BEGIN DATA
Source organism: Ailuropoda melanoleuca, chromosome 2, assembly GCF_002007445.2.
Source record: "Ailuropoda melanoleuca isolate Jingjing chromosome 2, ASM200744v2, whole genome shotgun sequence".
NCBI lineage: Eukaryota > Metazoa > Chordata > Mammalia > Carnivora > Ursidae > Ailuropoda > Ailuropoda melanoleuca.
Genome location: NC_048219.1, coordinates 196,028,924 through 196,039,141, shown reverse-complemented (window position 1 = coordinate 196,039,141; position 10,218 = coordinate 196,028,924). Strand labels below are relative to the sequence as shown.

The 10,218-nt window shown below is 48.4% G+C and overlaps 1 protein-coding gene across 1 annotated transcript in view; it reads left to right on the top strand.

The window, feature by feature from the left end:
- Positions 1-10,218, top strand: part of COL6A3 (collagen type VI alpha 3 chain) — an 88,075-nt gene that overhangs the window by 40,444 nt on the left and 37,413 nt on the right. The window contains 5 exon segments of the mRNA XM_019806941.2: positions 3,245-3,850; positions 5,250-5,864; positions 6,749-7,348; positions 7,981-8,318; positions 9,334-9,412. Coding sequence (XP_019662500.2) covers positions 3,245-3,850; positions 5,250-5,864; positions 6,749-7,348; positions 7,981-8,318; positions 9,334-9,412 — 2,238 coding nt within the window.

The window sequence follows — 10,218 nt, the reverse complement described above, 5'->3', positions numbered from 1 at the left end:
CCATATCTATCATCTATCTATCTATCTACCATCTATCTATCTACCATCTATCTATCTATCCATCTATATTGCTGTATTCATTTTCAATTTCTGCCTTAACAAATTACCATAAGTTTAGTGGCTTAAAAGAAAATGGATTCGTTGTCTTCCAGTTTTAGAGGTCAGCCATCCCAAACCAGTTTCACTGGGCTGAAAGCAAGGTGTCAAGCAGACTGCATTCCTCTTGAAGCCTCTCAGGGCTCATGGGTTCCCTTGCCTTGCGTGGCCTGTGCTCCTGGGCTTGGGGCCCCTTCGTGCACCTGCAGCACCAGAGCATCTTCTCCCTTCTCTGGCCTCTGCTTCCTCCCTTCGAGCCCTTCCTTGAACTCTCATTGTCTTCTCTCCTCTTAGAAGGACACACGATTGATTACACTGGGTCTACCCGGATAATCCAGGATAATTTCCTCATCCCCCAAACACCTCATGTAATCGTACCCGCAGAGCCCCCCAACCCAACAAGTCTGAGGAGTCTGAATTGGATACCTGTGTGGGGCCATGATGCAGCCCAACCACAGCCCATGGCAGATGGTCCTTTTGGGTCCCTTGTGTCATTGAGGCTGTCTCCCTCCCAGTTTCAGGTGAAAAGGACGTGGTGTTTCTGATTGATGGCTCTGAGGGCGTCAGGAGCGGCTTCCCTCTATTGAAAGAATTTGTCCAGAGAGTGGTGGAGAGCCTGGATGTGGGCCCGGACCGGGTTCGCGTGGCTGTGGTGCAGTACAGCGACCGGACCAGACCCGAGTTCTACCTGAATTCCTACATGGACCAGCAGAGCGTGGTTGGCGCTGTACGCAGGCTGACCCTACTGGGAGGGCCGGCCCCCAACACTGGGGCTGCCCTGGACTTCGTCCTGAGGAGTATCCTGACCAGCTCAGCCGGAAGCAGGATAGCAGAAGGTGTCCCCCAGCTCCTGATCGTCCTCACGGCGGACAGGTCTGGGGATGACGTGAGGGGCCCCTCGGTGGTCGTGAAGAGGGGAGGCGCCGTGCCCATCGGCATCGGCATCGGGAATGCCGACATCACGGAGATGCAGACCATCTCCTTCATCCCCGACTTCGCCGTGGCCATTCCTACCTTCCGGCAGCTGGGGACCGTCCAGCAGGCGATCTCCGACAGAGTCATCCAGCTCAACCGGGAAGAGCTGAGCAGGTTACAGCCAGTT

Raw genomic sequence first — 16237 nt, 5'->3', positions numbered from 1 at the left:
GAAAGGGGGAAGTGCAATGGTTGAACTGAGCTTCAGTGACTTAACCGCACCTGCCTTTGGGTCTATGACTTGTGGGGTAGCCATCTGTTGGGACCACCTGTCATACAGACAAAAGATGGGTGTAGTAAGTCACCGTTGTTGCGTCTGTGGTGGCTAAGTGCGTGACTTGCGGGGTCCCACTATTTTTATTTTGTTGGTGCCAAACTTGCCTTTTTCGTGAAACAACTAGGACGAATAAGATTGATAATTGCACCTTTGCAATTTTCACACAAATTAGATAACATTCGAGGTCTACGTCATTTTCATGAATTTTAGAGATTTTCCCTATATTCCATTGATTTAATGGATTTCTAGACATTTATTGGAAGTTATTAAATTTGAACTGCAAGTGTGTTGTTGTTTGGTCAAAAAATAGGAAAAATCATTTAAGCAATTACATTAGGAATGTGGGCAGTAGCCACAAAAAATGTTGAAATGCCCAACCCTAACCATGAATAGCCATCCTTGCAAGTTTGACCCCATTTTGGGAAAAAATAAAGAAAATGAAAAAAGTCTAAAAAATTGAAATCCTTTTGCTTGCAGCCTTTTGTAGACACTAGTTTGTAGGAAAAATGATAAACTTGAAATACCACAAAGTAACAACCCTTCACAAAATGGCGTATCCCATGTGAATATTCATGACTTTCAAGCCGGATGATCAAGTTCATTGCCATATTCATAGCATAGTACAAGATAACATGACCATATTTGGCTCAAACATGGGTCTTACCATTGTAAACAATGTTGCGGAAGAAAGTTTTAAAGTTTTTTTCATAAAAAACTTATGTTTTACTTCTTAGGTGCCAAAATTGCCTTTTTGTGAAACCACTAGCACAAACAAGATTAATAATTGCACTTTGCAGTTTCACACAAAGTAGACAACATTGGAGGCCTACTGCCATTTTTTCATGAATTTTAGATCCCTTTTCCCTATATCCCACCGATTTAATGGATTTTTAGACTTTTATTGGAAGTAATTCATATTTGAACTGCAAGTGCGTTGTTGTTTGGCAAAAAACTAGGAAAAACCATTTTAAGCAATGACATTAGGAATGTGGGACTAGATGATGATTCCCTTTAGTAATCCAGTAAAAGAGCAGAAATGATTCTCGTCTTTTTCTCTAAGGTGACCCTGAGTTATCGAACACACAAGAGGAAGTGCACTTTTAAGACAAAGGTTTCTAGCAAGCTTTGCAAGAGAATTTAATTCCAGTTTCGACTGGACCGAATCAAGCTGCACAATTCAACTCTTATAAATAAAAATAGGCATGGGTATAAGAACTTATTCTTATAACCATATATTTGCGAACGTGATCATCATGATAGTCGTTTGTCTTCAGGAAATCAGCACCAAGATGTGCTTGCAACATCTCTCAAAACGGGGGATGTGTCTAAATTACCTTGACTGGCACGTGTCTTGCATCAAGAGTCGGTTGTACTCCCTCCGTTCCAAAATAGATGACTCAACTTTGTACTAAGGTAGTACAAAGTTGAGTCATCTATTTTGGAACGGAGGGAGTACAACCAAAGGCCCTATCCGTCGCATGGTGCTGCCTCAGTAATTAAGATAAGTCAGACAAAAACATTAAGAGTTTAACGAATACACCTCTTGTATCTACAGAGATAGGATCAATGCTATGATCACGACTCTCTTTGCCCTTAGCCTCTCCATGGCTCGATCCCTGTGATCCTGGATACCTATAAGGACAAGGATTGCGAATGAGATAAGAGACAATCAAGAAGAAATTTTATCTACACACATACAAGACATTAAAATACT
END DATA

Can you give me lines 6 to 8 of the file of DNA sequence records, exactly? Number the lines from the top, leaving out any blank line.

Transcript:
The window, feature by feature from the left end:
- Positions 1-10,218, top strand: part of COL6A3 (collagen type VI alpha 3 chain) — an 88,075-nt gene that overhangs the window by 40,444 nt on the left and 37,413 nt on the right. The window contains 5 exon segments of the mRNA XM_019806941.2: positions 3,245-3,850; positions 5,250-5,864; positions 6,749-7,348; positions 7,981-8,318; positions 9,334-9,412. Coding sequence (XP_019662500.2) covers positions 3,245-3,850; positions 5,250-5,864; positions 6,749-7,348; positions 7,981-8,318; positions 9,334-9,412 — 2,238 coding nt within the window.

The window sequence follows — 10,218 nt, the reverse complement described above, 5'->3', positions numbered from 1 at the left end: